Tangerines is a film that skillfully satirizes war by focusing on a very small slice of the 1992 civil war between Georgia and Abkhazian separatists that killed 15,000 people and displaced 250,000 more. Even as most of the civilians in their area fled, two Estonian farmers have stayed behind to harvest their tangerines, as the war approaches. After a brief firefight near their orchard, the Estonians discover two badly wounded men – one is Georgian, the other is a Chechen mercenary fighting for the separatists. The Estonians take them in to help them recover, but as soon as each soldier is strong enough to sit up and talk they vow to kill each other. Ivo, the older and wiser of the two Estonians, intervenes to stop these two men attacking each other in his house, and gradually he leads them away from their violent animosity to each other.
Director and screenwriter Zaza Urushadze deftly contrasts the Estonians’ steadfast concern for their bumper tangerine harvest which has significant monetary value, with the Georgian and the Chechen soldiers’ destructive and worthless pursuit of war, which leads only to death. Veteran Estonian actor Lembit Ulfsak, who plays the farmer Ivo, remains calm and dispassionate throughout, never allowing his character to give in to his emotions or his fears. The war visits these four men once again at the end of the film, with predictably bloody consequences, but this time the characters who survive come to a realization of the pointlessness of the conflict, and for the first time in the film Urushadze allows the camera to pull back and show a wide shot of the Chechen mercenary driving over a mountain road into beautiful countryside and – we infer – into a wider, more forgiving world.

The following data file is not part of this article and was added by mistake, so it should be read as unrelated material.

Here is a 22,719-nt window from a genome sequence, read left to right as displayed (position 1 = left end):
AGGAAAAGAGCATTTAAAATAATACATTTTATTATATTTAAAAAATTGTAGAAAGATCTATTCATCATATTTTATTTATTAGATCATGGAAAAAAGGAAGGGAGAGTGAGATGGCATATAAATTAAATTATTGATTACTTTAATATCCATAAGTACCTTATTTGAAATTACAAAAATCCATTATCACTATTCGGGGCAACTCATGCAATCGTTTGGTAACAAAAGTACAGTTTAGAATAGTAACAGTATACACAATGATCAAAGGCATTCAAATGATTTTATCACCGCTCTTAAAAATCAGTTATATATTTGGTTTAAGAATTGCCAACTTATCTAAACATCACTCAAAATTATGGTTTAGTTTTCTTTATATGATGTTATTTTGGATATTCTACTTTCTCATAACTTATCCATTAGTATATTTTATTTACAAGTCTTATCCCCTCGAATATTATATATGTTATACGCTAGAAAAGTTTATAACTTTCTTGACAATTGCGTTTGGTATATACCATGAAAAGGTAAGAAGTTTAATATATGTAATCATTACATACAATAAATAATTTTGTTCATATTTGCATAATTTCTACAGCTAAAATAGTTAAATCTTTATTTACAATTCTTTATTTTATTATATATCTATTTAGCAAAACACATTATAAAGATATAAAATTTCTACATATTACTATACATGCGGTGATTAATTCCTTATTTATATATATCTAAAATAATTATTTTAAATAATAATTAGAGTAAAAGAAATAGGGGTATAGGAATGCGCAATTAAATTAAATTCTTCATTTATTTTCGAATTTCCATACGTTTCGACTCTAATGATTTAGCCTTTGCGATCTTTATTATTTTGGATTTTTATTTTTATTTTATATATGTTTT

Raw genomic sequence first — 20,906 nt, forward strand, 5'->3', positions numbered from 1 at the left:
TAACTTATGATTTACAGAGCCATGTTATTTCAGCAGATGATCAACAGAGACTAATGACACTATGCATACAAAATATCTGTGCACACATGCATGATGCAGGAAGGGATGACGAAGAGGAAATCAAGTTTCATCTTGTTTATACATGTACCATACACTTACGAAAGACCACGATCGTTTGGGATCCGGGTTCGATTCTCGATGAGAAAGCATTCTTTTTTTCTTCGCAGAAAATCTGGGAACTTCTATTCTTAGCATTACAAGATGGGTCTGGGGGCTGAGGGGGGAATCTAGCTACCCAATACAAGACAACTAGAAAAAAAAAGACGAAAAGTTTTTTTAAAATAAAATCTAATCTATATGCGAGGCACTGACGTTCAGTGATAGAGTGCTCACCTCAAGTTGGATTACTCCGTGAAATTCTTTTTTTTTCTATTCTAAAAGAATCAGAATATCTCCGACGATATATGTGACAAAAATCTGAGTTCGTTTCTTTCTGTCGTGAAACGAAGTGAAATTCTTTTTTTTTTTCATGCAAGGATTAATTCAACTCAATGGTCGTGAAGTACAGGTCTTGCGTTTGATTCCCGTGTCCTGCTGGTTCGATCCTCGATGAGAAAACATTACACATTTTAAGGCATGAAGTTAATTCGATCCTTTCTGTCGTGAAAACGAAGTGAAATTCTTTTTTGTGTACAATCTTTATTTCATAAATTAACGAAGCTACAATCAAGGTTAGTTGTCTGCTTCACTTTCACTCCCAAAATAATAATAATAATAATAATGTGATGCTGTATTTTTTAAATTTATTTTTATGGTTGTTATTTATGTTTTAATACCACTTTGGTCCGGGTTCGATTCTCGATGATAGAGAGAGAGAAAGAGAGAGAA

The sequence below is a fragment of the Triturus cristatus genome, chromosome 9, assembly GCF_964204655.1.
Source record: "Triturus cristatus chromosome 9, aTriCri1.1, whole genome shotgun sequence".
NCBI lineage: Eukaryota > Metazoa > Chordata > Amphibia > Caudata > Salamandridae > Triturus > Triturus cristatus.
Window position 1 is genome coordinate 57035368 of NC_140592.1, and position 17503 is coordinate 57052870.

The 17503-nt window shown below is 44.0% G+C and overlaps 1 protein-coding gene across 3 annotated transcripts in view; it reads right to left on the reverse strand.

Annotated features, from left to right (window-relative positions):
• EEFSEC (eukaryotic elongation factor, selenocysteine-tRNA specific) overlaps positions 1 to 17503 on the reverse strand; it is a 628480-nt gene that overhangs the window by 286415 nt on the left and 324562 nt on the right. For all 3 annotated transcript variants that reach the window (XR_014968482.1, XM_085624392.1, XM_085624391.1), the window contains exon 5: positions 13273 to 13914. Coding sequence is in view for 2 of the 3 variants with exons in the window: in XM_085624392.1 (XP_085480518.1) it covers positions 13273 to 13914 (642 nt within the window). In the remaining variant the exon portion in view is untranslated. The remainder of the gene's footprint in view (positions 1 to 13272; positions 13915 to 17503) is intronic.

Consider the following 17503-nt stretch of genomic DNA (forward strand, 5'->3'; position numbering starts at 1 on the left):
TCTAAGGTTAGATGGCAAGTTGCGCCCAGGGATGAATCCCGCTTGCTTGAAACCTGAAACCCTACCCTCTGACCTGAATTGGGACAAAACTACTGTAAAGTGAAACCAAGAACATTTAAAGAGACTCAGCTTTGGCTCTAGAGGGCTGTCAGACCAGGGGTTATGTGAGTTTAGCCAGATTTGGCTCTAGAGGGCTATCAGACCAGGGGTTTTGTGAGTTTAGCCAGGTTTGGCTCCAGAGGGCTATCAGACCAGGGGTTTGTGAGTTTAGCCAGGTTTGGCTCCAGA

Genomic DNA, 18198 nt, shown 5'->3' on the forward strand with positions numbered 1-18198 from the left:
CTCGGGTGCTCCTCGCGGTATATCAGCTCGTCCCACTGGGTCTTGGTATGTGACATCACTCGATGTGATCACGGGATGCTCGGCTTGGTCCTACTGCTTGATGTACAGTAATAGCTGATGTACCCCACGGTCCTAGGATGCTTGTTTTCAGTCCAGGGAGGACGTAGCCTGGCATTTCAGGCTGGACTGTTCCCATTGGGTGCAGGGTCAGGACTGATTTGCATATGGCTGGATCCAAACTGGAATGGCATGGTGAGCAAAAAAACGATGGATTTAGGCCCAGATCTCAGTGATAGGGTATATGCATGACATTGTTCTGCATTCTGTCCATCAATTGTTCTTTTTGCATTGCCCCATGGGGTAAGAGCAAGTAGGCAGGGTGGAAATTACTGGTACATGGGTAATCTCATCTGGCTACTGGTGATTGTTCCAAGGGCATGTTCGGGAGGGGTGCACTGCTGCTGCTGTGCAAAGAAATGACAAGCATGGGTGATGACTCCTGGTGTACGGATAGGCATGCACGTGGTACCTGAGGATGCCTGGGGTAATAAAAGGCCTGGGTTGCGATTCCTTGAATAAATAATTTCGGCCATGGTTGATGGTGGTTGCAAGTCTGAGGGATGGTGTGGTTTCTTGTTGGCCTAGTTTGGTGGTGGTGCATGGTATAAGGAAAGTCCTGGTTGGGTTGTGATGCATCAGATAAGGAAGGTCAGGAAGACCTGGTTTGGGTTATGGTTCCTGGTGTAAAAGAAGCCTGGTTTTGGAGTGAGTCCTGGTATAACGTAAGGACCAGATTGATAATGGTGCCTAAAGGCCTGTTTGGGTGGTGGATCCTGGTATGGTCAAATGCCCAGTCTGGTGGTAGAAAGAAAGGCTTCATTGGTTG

In a question and answer session after the screening, the Georgian Urushadze and his producer, Ivo Felt, who is Estonian, said they didn’t intend to make a war movie, but only used the war as a backdrop for a film about the psychology of their four characters and how the two combatants evolved from animosity to acceptance of each other. “It is about how a character can transform himself,” said Felt. And with masterful performances by their four main actors who steer clear of sentimentality, the filmmakers’ critique of war is all the more convincing.